Elizabeth Southall 1920-2006
Dec 1, 2006
Liz Southall, a founder member of the Chesham & Amersham Green Party, sadly passed away towards the end of 2006. Phil Folly - another founder member - offers these fond reflections on her life:
Liz was born in Dublin to a high ranking United States diplomat and an Irish mother and spent most of her early life in Ireland and the United States. While in Canada during the war she met an RAF officer with whom she fell in love and the couple got married. After moving to and from RAF bases around the world they finally arrived at RAF Halton, Wendover, with their three children - two boys and a girl - and eventual settled in Chesham. After the war Liz became a staunch and active socialist: a one-time supporter of the Communist Party, and ever a seeker of justice and peace.
She became a dedicated supporter of CND and the women at Greenham Common. On one memorable occasion, a cold and snowy early morning, I waved off my wife Kate and several other women, including Liz. They had hired a mini-bus and were on their way to the women's peace camp site at Molesworth Common in Cambridgeshire to have a sit-down outside the camp gates in support of the women camping there. I went back to my warm bed!
She was also a very talented lady in the arts and crafts, and later in life took a teacher training course, joining the staff as a teacher at the William Durrant School in Chesham.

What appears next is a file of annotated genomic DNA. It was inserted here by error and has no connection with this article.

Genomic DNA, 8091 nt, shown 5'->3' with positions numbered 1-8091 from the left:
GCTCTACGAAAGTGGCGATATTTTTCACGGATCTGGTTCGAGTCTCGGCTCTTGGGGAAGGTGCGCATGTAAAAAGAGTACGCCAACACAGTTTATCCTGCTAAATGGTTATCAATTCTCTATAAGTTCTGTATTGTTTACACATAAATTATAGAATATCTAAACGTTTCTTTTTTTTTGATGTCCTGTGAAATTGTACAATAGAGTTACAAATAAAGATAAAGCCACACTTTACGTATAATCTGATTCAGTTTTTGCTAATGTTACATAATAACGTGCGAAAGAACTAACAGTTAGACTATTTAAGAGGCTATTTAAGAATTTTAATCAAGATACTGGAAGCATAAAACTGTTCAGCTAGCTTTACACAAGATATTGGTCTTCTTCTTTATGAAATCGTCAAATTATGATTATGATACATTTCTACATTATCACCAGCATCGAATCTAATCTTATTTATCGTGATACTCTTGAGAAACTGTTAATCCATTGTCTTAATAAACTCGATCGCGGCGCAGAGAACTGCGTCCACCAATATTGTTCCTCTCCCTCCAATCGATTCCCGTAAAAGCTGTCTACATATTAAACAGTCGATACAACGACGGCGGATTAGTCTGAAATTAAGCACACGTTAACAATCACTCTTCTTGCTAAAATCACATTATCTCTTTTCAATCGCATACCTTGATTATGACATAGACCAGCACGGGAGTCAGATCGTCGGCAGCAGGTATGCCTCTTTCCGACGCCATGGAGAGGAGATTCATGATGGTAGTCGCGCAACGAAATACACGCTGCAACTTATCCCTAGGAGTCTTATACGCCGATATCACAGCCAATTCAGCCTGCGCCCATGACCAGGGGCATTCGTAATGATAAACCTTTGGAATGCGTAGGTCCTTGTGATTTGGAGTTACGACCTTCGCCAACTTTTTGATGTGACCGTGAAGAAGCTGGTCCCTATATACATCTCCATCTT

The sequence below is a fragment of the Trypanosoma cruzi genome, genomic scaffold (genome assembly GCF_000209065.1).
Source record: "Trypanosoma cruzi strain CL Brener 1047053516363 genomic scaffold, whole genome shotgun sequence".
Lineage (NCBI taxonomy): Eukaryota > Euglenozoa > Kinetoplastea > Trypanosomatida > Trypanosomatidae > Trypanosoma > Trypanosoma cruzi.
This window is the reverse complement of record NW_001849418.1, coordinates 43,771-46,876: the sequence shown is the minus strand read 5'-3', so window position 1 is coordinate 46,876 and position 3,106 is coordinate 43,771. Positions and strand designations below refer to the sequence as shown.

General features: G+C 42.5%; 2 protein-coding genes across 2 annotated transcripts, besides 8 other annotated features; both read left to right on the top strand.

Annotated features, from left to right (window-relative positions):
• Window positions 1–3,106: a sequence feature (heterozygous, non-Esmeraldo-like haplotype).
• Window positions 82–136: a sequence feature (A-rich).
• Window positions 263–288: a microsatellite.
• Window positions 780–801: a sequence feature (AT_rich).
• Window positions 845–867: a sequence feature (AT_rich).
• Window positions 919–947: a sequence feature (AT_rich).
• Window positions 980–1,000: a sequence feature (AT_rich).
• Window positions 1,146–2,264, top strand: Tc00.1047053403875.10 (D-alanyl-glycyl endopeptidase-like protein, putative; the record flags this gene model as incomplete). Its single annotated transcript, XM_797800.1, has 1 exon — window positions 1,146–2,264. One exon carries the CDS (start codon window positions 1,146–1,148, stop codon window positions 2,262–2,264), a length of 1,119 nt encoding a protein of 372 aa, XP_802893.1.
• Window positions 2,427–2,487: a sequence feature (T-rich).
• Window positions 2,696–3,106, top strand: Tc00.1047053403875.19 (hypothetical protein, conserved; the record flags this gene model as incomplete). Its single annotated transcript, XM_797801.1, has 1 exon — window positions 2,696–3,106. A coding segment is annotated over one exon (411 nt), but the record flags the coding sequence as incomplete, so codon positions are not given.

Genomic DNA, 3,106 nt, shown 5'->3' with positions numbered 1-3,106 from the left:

In an historic and defining moment in November 1983, Liz put an article in The Bucks Examiner asking if there were people interested in starting up a Green Party in Chesham. So on one damp evening in November a curious group assembled at the Temperance Hall (now the Theatre in the Park) in Church Street, including Kate and myself. There it was that the Chesham and Amersham Green Party was born. For a time afterwards our monthly meetings were held at Liz's house in Gladstone Road, before moving to the Friends Meeting House in Bellingdon Road.
Liz instigated 'The Green Umbrella Bazaar', an opportunity for like minded people to get together show their skills and display their wares. Artists, weavers, potters and lace-makers all made an appearance at this annual event that alternated between Amersham & Chesham. Over the years there were many jumble sales, and garage sales too, to help with the Local Party coffers.
A few years ago she suffered a stroke which restricted her, and for the last year of her life she has lived with her son. She died on the 12th November 2006 and was cremated at Chiltern Crematorium on the 22nd November. At this non religious service a very old man looking very frail was standing at the front. He was Liz's brother-in-law. He spoke at the service, then burst into 'The Internationale', with no accompaniment. His voice was as clear as a bell. It was wonderful; everyone clapped.
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